Je me suis senti soulagé et encouragé par le fait qu'il y avait une autre personne qui partageait les mêmes objectifs que moi, qui était aussi passionné par le sport qui lui était cher et qui cherchait à  atteindre les mêmes buts. Le site web o๠l'on peut trouver le texte original est ici. Je l'ai également reproduit ci-dessus à  la colonne gauche dans sa forme originale. Dans la colonne droite, je l'ai adopté légèrement en changeant seulement quelques mots ici et là . Par exemple, au lieu d'utiliser le mot « curling Â» j'ai mis « football Â» et là  o๠l'on mentionne RCCC (Royal Caledonian Curling Club), j'ai mis St-Lazare Football Association. Je vous invite, s'il vous plaît, de lire les deux textes et de me dire que c'est que vous en pensez.

J'invite aussi tous les visiteurs à  lire les autres rubriques que l'on peut trouver sur ce site, surtout celles pour novembre et septembre 2010. Je trouve que les sujets de ces deux rubriques sont aussi très à  propos pour la situation locale.

Si on considére la réaction que mon rapport sur le gala de la LFJQ avait provoqué, cet rubrique est arrivée à  l'heure juste.
Recently, I have been helping the Hudson Legion and their curling club to spruce up their web site a little bit and to keep it up-to-date.

In the process of doing this I was searching for sources of curling news and information and I came upon a web site called Skip Cottage Curling which provides information about curling events in Scotland and around the world as well as editorials and commentary. I read some of the articles that are posted on that web site and when I got to the editorial article for October 2010 I suddenly felt as if I was reading a story about the St-Lazare Football News because what the author of that editorial was describing was very similar to what has been happening regarding this web site. The only difference was the choice of sport that was covered but otherwise it was almost so similar it was eerie.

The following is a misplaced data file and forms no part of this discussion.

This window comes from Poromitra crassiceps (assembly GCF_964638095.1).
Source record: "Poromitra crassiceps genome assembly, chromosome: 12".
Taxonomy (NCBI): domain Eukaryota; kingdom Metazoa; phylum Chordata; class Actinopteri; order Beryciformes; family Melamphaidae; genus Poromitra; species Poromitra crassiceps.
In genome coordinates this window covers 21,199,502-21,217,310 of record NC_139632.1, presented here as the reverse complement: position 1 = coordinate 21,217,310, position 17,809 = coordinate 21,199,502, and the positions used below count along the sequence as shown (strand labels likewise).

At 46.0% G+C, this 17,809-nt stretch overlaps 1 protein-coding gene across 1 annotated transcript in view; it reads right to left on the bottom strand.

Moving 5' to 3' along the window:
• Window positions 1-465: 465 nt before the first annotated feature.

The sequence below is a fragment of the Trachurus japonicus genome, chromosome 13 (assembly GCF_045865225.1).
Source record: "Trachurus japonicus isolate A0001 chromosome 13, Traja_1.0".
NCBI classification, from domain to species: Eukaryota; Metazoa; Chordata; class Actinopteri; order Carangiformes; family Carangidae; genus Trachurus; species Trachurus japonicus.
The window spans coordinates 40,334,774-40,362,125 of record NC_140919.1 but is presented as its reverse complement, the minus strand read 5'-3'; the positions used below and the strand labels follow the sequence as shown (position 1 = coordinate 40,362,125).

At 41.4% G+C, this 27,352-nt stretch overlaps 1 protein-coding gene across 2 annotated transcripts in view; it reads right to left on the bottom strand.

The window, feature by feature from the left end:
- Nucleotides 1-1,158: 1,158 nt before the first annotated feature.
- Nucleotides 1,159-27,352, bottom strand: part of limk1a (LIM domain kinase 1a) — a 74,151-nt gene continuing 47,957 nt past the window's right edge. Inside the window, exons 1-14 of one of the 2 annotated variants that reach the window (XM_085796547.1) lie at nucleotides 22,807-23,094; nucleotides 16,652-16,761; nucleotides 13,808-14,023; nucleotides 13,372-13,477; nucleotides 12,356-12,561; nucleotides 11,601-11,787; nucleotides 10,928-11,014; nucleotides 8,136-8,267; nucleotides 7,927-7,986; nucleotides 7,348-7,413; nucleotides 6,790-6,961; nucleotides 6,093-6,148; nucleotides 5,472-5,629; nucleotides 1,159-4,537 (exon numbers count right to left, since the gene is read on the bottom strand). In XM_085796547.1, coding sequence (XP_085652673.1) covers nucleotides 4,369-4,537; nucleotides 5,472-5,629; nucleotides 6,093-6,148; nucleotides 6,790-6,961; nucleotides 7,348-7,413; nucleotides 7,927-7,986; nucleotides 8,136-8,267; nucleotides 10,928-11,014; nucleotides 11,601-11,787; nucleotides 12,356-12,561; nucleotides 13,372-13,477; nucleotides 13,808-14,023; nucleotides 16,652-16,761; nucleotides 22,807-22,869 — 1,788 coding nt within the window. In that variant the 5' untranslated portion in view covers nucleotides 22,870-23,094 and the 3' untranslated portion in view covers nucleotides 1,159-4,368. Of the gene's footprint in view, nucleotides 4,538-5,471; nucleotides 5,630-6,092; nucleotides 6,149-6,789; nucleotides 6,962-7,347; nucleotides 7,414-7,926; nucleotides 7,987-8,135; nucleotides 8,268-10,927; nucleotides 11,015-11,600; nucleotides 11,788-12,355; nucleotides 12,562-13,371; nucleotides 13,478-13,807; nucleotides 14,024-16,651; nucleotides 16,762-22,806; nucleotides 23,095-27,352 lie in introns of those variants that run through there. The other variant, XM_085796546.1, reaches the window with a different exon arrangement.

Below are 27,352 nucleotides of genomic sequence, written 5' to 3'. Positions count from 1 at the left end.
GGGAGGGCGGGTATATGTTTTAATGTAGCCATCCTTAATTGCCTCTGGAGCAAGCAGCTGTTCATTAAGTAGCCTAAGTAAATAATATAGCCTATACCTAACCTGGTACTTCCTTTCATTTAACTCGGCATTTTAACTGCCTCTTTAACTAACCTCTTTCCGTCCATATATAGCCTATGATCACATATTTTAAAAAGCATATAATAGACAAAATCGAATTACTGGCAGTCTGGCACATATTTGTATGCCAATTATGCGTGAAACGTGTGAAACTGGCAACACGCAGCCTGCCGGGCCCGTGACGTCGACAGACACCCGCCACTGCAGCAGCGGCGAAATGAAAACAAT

You couldn't believe how uplifiting and encouraging it was to see that there was another person who shared similar goals and ideals, who was equally passionate about a sport that was dear to him and who is trying to achieve similar goals. The web site where the original editorial is posted can be found here. I have also reproduced it below in the left hand column in its original form. In the right column, I have adopted it slightly by changing just a couple of words here and there. For example, I where it uses the word 'curling' I substituted 'football' and where it mentions RCCC (Royal Caledonian Curling Club) I have used St-Lazare Football Association. Please read the two and tell me if you see the similarities.

Also, I strongly recommend that you read the other editorials that are on the curling site, especially the ones for November and September 2010. I find that they also sound hauntingly familiar.

Judging from the reaction that my report on the QJFL banquet has triggered this article couldn't have come at a better time.
.

Original article as it appears on the Skip Cottage Curling web site.

La rubrique originale telle qu'elle apparaît sur le site de Skip Cottage Curling.

The same article modified by substituting only a few words to convey the story behind this web site

La même rubrique mais avec quelques changements qui la rende à  propos à  ce site.